Safety should be considered in respect of risks that relate to the ability to navigate, for example visual impairment and substantial risk from traffic when crossing a road.

Activity 12 – Moving around This activity considers a claimant’s physical ability to move around without severe discomfort, such as breathlessness, pain or fatigue. This includes the ability to stand and then move up to 20 metres, up to 50 metres, up to 200 metres and over 200 metres.

As with all the other activities, a claimant is to be assessed as satisfying a descriptor only if the reliability criteria are also considered. The claimant must be

able to undertake the activity:

• safely (in a manner unlikely to cause harm to the claimant or to another, either during or after completion of the activity);

• to an acceptable standard;

• repeatedly (as often as the activity being assessed is reasonably required to be completed); and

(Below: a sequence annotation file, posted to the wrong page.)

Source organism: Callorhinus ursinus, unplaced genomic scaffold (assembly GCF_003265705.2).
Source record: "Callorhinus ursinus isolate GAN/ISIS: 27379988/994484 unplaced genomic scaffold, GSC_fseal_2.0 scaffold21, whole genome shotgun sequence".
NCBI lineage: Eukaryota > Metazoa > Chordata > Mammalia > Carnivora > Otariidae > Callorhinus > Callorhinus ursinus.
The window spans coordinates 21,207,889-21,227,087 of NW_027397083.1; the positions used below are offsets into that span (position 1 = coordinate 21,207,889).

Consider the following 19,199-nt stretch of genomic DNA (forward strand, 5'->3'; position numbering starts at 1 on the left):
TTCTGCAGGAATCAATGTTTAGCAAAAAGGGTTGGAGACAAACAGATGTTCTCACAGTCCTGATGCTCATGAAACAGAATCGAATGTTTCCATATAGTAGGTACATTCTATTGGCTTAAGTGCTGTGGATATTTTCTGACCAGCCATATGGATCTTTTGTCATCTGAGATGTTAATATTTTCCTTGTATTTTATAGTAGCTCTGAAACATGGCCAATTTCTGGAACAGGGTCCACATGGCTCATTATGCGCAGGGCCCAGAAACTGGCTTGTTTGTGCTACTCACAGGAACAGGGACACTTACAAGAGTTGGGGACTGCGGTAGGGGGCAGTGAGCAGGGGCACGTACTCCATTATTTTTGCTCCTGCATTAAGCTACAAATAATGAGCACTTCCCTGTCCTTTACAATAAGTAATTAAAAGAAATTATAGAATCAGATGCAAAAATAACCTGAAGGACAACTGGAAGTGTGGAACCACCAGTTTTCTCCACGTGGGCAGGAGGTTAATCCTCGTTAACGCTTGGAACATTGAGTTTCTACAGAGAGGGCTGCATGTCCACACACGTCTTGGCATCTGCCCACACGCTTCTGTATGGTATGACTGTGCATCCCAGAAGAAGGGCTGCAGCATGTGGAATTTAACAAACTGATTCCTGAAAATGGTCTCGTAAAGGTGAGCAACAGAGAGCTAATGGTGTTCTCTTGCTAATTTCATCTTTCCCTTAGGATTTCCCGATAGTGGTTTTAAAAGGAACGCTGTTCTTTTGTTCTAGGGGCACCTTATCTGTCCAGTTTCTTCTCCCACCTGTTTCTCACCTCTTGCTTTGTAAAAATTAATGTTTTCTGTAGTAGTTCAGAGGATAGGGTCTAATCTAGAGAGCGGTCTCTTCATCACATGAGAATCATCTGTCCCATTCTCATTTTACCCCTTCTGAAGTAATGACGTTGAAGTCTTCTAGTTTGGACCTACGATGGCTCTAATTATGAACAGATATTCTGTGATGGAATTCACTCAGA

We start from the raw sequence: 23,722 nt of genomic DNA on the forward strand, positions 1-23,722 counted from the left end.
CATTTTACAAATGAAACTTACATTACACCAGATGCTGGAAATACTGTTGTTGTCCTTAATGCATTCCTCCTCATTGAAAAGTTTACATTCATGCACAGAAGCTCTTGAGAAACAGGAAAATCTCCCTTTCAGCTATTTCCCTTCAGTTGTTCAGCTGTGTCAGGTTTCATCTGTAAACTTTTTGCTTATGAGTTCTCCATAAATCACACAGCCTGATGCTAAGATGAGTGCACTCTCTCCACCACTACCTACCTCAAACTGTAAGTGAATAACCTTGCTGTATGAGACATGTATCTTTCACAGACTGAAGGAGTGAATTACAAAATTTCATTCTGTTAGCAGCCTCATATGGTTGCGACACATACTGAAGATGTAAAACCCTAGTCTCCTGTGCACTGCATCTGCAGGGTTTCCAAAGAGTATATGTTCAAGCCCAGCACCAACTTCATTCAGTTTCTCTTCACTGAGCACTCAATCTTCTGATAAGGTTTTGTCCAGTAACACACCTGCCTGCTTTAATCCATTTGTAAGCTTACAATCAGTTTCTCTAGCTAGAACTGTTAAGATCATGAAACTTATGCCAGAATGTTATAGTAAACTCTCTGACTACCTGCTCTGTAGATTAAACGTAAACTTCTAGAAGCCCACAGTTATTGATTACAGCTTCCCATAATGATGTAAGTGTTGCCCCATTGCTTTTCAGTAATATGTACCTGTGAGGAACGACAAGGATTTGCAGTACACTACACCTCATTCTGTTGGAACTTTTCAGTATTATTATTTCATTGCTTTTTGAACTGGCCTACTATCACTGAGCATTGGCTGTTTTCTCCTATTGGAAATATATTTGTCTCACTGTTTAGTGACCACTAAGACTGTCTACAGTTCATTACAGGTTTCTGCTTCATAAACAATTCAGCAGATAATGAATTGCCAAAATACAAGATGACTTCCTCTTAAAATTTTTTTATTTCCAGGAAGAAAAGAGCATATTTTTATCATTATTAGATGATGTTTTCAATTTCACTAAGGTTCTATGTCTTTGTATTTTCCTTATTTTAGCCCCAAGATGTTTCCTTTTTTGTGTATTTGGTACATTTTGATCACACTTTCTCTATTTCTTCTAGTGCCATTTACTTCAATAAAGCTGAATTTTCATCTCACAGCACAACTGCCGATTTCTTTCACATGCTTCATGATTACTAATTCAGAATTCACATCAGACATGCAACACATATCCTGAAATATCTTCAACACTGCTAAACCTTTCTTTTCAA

• within a reasonable time period (no more than twice as long as the maximum period that a person without a physical or mental condition which limits that person’s ability to carry out the activity in question would normally take to complete that activity).


This activity should be judged in relation to a type of surface normally expected out of doors, such as pavements on the flat and includes the consideration of kerbs.

‘Standing’ means to stand upright with at least one biological foot on the ground with or without suitable aids and appliances (note – a prosthesis is considered an appliance, so a claimant with a unilateral prosthetic leg may be able to stand, whereas a bilateral lower limb amputee would be unable to stand under this definition).

“Stand and then move” requires an individual to stand and then move independently while remaining standing. It does not include a claimant who stands and then transfers into a wheelchair or similar device. Individuals who require a wheelchair or similar device to move a distance should not be considered able to stand and move that distance.